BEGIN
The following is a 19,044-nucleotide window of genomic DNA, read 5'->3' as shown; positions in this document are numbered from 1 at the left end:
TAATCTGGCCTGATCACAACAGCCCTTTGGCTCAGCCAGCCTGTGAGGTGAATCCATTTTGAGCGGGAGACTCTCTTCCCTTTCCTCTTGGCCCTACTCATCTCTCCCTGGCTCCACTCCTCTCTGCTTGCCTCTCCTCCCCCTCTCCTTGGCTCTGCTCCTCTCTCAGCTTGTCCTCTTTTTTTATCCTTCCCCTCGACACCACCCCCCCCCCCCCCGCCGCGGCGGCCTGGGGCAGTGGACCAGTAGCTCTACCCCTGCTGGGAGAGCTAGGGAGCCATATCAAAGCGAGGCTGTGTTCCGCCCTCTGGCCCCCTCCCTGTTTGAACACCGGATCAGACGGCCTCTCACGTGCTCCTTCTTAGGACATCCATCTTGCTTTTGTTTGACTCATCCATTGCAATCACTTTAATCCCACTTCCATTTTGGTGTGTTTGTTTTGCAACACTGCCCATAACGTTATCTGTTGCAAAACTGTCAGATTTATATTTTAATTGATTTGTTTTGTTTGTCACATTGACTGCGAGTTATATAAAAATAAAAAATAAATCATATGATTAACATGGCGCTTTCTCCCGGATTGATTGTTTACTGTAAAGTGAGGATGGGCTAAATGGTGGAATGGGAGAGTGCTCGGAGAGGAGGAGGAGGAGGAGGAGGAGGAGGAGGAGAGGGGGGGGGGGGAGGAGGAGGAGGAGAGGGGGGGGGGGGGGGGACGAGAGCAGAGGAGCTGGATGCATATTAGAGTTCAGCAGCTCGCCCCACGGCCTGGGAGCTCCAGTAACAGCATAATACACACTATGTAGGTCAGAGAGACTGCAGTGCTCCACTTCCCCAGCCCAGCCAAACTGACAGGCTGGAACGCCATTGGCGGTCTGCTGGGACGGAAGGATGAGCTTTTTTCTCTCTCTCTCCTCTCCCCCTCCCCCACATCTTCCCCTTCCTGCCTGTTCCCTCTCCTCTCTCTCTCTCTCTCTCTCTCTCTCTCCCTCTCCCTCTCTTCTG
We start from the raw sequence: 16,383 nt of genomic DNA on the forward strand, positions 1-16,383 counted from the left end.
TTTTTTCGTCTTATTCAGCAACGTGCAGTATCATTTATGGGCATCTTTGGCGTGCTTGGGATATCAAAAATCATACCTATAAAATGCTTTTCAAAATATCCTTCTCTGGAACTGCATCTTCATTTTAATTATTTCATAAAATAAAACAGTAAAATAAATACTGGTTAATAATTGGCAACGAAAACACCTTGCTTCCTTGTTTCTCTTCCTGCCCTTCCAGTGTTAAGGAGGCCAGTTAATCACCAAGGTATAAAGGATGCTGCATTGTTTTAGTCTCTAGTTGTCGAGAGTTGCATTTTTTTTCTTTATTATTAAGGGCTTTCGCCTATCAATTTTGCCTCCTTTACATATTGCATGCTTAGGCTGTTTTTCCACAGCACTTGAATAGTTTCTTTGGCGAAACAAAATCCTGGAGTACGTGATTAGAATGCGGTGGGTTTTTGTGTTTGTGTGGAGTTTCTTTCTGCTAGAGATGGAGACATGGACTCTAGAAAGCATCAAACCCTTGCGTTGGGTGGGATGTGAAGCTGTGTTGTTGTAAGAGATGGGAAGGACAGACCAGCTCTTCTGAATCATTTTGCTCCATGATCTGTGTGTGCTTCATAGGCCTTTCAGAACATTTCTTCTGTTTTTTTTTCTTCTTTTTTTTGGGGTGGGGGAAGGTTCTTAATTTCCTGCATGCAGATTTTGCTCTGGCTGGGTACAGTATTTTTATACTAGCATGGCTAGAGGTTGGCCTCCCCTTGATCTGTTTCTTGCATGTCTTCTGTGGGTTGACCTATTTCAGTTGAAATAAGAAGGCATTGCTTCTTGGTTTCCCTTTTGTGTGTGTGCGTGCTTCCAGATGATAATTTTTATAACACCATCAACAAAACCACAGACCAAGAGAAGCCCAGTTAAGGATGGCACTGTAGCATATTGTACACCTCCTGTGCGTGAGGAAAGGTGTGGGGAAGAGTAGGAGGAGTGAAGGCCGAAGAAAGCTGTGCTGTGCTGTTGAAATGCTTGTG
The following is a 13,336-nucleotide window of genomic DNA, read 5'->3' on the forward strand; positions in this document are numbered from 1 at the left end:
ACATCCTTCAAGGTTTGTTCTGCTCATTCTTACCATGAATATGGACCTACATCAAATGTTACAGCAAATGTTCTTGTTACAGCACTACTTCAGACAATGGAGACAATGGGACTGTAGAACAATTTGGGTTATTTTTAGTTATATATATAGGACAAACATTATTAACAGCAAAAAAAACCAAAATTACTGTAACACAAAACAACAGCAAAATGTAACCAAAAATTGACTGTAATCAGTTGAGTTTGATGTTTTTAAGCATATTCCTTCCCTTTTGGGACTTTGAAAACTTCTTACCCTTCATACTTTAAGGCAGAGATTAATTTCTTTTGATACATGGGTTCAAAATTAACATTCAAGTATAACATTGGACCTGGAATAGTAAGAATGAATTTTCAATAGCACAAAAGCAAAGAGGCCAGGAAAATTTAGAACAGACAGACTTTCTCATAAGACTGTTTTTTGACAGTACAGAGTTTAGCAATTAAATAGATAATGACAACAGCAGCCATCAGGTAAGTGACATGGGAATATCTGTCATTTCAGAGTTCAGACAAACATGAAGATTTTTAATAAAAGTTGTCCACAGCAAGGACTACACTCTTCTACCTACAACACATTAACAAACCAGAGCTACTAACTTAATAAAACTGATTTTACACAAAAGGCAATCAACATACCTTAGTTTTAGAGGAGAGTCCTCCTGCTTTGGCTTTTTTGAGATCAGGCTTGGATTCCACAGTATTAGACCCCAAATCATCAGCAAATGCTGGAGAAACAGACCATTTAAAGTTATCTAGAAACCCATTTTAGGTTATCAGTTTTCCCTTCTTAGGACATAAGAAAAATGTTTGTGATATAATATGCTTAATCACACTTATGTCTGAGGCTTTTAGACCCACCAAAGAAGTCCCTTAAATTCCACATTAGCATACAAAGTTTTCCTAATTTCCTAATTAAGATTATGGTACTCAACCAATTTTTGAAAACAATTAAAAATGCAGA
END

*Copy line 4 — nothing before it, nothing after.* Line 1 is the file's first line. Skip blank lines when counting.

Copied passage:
TTTTTTCGTCTTATTCAGCAACGTGCAGTATCATTTATGGGCATCTTTGGCGTGCTTGGGATATCAAAAATCATACCTATAAAATGCTTTTCAAAATATCCTTCTCTGGAACTGCATCTTCATTTTAATTATTTCATAAAATAAAACAGTAAAATAAATACTGGTTAATAATTGGCAACGAAAACACCTTGCTTCCTTGTTTCTCTTCCTGCCCTTCCAGTGTTAAGGAGGCCAGTTAATCACCAAGGTATAAAGGATGCTGCATTGTTTTAGTCTCTAGTTGTCGAGAGTTGCATTTTTTTTCTTTATTATTAAGGGCTTTCGCCTATCAATTTTGCCTCCTTTACATATTGCATGCTTAGGCTGTTTTTCCACAGCACTTGAATAGTTTCTTTGGCGAAACAAAATCCTGGAGTACGTGATTAGAATGCGGTGGGTTTTTGTGTTTGTGTGGAGTTTCTTTCTGCTAGAGATGGAGACATGGACTCTAGAAAGCATCAAACCCTTGCGTTGGGTGGGATGTGAAGCTGTGTTGTTGTAAGAGATGGGAAGGACAGACCAGCTCTTCTGAATCATTTTGCTCCATGATCTGTGTGTGCTTCATAGGCCTTTCAGAACATTTCTTCTGTTTTTTTTTCTTCTTTTTTTTGGGGTGGGGGAAGGTTCTTAATTTCCTGCATGCAGATTTTGCTCTGGCTGGGTACAGTATTTTTATACTAGCATGGCTAGAGGTTGGCCTCCCCTTGATCTGTTTCTTGCATGTCTTCTGTGGGTTGACCTATTTCAGTTGAAATAAGAAGGCATTGCTTCTTGGTTTCCCTTTTGTGTGTGTGCGTGCTTCCAGATGATAATTTTTATAACACCATCAACAAAACCACAGACCAAGAGAAGCCCAGTTAAGGATGGCACTGTAGCATATTGTACACCTCCTGTGCGTGAGGAAAGGTGTGGGGAAGAGTAGGAGGAGTGAAGGCCGAAGAAAGCTGTGCTGTGCTGTTGAAATGCTTGTG